Liturgy is not possessed [by us], no, it is not a profession: liturgy is learned, liturgy is celebrated. To arrive at this attitude of celebrating the liturgy. And one participates actively only to the extent that one enters into this spirit of celebration. It is not a matter of rites, it is the mystery of Christ, who once and for all revealed and fulfilled the sacred, the sacrifice and the priesthood. Worship in spirit and in truth. All this, in your Institute, must be meditated upon, assimilated, I would say “breathed in”. In the school of the Scriptures, of the Fathers, of Tradition, of the Saints. Only in this way can participation be translated into a greater sense of the Church, one that makes us live evangelically in every time and in every circumstance. And even this attitude of celebrating suffers temptations. On this point I would like to emphasize the danger, the temptation of liturgical formalism: to go after forms, formalities rather than reality, as we see today in those movements that try to go backwards and deny the Second Vatican Council. Then the celebration is recitation, it is something without life, without joy.

Your dedication to liturgical study, on the part of both professors and students, also makes you grow in ecclesial communion. For the liturgical life opens us to each other, to those closest and furthest from the Church, in our common belonging to Christ. Giving glory to God in the liturgy finds its counterpart in love of neighbor, in the commitment to live as brothers and sisters in daily situations, in the community in which I find myself, with its merits and its limitations. This is the path to true sanctification. Therefore, the formation of the People of God is a fundamental task for living a fully ecclesial liturgical life.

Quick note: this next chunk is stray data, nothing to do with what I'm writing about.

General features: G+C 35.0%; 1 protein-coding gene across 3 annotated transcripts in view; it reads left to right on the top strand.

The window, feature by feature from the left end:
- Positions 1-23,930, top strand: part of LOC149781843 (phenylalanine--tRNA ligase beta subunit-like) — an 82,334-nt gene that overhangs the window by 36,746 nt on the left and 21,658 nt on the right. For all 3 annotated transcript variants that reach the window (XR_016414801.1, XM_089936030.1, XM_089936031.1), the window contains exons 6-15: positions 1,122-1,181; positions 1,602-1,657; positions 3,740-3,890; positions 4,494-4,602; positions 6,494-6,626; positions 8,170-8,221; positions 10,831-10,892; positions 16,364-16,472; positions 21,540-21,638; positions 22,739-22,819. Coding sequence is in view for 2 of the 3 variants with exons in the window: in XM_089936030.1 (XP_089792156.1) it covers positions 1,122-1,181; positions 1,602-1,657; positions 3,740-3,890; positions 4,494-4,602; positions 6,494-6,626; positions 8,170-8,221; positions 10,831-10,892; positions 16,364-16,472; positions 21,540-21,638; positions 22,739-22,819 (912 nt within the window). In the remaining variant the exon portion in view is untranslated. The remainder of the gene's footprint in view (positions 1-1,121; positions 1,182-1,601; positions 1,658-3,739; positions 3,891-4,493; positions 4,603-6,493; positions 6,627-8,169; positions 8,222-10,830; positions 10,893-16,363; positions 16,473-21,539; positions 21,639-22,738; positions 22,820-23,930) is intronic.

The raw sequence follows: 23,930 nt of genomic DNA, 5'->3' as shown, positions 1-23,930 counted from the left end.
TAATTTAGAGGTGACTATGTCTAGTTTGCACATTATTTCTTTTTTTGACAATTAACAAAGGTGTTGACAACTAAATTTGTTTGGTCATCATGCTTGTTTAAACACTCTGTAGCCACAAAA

And the third aspect. Every liturgical celebration always ends with mission. What we live and celebrate leads us to go out to meet others, to meet the world around us, to meet the joys and needs of so many who perhaps live without knowing the gift of God. Genuine liturgical life, especially the Eucharist, always impels us to charity, which is above all openness and attention to others. This attitude always begins and is grounded in prayer, especially liturgical prayer. And this dimension also opens us to dialogue, to encounter, to the ecumenical spirit, to welcome.

I have dwelt briefly on these three fundamental dimensions. I stress again that liturgical life, and the study of it, must lead to greater ecclesial unity, not division. When the liturgical life is a bit of a banner of division, there is the odor of the devil in there, the deceiver. It is not possible to worship God and at the same time make the liturgy a battleground for issues that are not essential, indeed, for outdated issues and to take sides, starting with the liturgy, with ideologies that divide the Church. The Gospel and the Tradition of the Church call us to be firmly united on the essentials, and to share legitimate differences in the harmony of the Spirit. That is why the Council wished to prepare abundantly the table of the Word of God and the Eucharist, to make possible the presence of God in the midst of his People. Thus the Church, through liturgical prayer, prolongs the work of Christ in the midst of the men and women of every age, and also in the midst of creation, dispensing the grace of his sacramental presence. Liturgy must be studied while remaining faithful to this mystery of the Church.